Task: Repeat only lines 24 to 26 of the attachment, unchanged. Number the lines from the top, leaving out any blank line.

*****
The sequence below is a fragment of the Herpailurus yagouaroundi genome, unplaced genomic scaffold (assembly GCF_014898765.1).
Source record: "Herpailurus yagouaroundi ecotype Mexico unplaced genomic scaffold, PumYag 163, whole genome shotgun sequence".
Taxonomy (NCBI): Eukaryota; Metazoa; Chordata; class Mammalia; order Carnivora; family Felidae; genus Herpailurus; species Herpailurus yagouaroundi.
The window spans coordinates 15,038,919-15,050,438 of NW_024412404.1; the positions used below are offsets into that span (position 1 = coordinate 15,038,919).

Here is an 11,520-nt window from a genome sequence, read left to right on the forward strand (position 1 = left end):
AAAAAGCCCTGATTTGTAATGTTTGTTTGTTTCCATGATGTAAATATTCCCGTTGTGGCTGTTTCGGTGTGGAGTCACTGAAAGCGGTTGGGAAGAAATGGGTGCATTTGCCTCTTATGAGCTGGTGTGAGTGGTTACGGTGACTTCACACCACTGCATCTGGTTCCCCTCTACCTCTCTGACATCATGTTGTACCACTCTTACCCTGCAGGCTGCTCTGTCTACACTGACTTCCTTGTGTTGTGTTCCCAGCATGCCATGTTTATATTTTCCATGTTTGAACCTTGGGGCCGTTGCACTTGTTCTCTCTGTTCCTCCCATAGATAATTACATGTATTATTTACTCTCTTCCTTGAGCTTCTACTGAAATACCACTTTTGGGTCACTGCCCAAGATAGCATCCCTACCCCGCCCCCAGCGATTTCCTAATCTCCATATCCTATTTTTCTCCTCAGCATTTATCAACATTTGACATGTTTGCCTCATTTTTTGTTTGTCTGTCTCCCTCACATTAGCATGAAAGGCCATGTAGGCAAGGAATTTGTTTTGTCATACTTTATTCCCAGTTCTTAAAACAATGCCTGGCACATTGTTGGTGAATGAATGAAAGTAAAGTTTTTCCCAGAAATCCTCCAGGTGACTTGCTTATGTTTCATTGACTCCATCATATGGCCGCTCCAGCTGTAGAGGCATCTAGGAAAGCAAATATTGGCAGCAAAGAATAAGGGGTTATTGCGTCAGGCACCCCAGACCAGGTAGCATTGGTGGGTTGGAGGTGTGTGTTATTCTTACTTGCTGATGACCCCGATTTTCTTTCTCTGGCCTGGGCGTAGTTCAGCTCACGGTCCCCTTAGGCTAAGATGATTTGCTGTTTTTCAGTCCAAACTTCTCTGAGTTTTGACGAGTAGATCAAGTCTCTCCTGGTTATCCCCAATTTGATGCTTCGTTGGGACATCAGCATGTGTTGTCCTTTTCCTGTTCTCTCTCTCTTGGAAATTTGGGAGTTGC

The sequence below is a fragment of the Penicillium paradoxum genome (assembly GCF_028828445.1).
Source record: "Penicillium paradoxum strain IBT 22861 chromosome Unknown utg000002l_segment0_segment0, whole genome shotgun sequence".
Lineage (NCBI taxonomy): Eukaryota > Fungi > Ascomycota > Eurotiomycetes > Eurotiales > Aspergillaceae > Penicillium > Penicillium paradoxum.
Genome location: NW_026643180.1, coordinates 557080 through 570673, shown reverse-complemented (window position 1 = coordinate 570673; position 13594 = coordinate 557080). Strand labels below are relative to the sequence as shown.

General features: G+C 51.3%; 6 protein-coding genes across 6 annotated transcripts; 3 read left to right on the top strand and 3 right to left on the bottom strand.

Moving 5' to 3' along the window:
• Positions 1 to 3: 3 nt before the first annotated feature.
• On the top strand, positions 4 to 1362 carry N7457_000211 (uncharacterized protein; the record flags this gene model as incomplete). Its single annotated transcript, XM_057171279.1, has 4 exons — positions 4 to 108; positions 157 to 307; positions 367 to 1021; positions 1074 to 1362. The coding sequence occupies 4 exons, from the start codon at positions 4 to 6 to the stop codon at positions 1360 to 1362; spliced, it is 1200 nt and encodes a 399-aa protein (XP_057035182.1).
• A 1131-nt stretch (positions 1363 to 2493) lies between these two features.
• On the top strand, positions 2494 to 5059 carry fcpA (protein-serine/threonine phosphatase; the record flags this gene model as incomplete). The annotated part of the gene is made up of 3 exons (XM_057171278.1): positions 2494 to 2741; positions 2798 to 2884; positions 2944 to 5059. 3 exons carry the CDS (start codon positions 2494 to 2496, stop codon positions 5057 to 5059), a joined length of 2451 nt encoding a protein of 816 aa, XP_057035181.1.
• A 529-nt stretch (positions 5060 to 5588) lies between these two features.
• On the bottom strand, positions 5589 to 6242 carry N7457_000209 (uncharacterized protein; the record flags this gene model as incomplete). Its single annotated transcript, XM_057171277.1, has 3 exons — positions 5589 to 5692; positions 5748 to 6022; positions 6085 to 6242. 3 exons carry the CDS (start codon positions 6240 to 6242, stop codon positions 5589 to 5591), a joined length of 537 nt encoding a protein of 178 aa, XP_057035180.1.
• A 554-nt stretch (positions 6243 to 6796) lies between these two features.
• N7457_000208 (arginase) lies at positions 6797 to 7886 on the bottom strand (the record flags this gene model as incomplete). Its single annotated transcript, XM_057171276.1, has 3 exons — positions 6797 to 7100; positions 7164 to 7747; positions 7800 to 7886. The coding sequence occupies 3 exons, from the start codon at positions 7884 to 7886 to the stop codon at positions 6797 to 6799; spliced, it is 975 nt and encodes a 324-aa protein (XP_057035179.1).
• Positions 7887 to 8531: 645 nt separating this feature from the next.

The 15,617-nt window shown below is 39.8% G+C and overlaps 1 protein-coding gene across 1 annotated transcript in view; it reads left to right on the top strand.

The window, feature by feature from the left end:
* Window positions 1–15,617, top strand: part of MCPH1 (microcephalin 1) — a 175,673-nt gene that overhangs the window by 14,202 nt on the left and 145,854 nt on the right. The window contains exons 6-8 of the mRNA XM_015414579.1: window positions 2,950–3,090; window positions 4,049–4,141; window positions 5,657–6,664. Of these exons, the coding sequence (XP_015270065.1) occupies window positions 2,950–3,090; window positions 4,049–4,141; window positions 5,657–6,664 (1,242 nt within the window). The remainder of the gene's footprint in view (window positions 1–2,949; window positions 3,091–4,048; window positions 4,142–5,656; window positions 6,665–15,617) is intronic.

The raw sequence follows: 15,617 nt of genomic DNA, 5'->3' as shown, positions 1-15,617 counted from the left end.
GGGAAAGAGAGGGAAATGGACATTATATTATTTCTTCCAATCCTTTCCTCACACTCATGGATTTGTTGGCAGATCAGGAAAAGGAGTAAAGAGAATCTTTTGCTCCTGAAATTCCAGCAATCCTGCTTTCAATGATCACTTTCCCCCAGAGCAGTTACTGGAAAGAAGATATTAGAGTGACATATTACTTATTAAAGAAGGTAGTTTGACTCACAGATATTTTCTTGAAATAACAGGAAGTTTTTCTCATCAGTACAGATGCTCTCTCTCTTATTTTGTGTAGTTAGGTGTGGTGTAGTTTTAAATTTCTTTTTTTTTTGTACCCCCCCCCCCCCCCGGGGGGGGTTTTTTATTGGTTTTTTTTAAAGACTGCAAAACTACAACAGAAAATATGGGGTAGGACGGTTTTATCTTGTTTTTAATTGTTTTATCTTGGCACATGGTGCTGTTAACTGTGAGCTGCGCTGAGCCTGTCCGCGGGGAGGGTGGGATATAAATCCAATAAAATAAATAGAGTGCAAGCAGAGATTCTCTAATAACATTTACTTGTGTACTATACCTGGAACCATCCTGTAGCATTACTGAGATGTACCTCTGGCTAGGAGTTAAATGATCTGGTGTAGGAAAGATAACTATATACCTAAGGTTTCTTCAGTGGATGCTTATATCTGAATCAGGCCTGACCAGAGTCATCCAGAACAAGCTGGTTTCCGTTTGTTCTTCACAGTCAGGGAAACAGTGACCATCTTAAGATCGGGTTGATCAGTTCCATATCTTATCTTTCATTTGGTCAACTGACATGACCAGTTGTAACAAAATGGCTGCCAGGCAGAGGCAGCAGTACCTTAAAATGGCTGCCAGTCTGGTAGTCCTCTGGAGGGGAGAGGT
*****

* Window positions 1–15,617, top strand: part of MCPH1 (microcephalin 1) — a 175,673-nt gene that overhangs the window by 14,202 nt on the left and 145,854 nt on the right. The window contains exons 6-8 of the mRNA XM_015414579.1: window positions 2,950–3,090; window positions 4,049–4,141; window positions 5,657–6,664. Of these exons, the coding sequence (XP_015270065.1) occupies window positions 2,950–3,090; window positions 4,049–4,141; window positions 5,657–6,664 (1,242 nt within the window). The remainder of the gene's footprint in view (window positions 1–2,949; window positions 3,091–4,048; window positions 4,142–5,656; window positions 6,665–15,617) is intronic.

The raw sequence follows: 15,617 nt of genomic DNA, 5'->3' as shown, positions 1-15,617 counted from the left end.
GGGAAAGAGAGGGAAATGGACATTATATTATTTCTTCCAATCCTTTCCTCACACTCATGGATTTGTTGGCAGATCAGGAAAAGGAGTAAAGAGAATCTTTTGCTCCTGAAATTCCAGCAATCCTGCTTTCAATGATCACTTTCCCCCAGAGCAGTTACTGGAAAGAAGATATTAGAGTGACATATTACTTATTAAAGAAGGTAGTTTGACTCACAGATATTTTCTTGAAATAACAGGAAGTTTTTCTCATCAGTACAGATGCTCTCTCTCTTATTTTGTGTAGTTAGGTGTGGTGTAGTTTTAAATTTCTTTTTTTTTTGTACCCCCCCCCCCCCCCGGGGGGGGTTTTTTATTGGTTTTTTTTAAAGACTGCAAAACTACAACAGAAAATATGGGGTAGGACGGTTTTATCTTGTTTTTAATTGTTTTATCTTGGCACATGGTGCTGTTAACTGTGAGCTGCGCTGAGCCTGTCCGCGGGGAGGGTGGGATATAAATCCAATAAAATAAATAGAGTGCAAGCAGAGATTCTCTAATAACATTTACTTGTGTACTATACCTGGAACCATCCTGTAGCATTACTGAGATGTACCTCTGGCTAGGAGTTAAATGATCTGGTGTAGGAAAGATAACTATATACCTAAGGTTTCTTCAGTGGATGCTTATATCTGAATCAGGCCTGACCAGAGTCATCCAGAACAAGCTGGTTTCCGTTTGTTCTTCACAGTCAGGGAAACAGTGACCATCTTAAGATCGGGTTGATCAGTTCCATATCTTATCTTTCATTTGGTCAACTGACATGACCAGTTGTAACAAAATGGCTGCCAGGCAGAGGCAGCAGTACCTTAAAATGGCTGCCAGTCTGGTAGTCCTCTGGAGGGGAGAGGT